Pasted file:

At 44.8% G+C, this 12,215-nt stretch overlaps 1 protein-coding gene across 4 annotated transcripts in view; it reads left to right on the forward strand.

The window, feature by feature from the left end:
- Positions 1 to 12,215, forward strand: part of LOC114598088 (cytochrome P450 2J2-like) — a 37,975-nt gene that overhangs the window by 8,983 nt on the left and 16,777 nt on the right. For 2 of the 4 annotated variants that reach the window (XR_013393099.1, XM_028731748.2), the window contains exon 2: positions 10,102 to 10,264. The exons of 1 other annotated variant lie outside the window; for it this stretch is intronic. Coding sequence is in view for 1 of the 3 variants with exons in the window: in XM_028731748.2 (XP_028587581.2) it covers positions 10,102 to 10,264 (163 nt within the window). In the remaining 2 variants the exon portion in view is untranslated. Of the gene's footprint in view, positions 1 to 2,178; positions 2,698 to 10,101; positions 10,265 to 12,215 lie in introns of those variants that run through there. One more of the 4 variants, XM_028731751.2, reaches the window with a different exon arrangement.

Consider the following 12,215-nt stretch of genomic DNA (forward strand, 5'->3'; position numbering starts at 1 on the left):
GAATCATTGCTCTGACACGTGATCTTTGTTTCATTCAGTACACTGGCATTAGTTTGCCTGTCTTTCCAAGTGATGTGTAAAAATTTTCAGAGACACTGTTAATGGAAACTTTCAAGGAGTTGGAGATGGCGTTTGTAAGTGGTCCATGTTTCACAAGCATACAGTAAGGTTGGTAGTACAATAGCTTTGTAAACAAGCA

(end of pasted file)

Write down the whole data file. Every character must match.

At 44.8% G+C, this 12,215-nt stretch overlaps 1 protein-coding gene across 4 annotated transcripts in view; it reads left to right on the forward strand.

The window, feature by feature from the left end:
- Positions 1 to 12,215, forward strand: part of LOC114598088 (cytochrome P450 2J2-like) — a 37,975-nt gene that overhangs the window by 8,983 nt on the left and 16,777 nt on the right. For 2 of the 4 annotated variants that reach the window (XR_013393099.1, XM_028731748.2), the window contains exon 2: positions 10,102 to 10,264. The exons of 1 other annotated variant lie outside the window; for it this stretch is intronic. Coding sequence is in view for 1 of the 3 variants with exons in the window: in XM_028731748.2 (XP_028587581.2) it covers positions 10,102 to 10,264 (163 nt within the window). In the remaining 2 variants the exon portion in view is untranslated. Of the gene's footprint in view, positions 1 to 2,178; positions 2,698 to 10,101; positions 10,265 to 12,215 lie in introns of those variants that run through there. One more of the 4 variants, XM_028731751.2, reaches the window with a different exon arrangement.

Consider the following 12,215-nt stretch of genomic DNA (forward strand, 5'->3'; position numbering starts at 1 on the left):
GAATCATTGCTCTGACACGTGATCTTTGTTTCATTCAGTACACTGGCATTAGTTTGCCTGTCTTTCCAAGTGATGTGTAAAAATTTTCAGAGACACTGTTAATGGAAACTTTCAAGGAGTTGGAGATGGCGTTTGTAAGTGGTCCATGTTTCACAAGCATACAGTAAGGTTGGTAGTACAATAGCTTTGTAAACAAGCA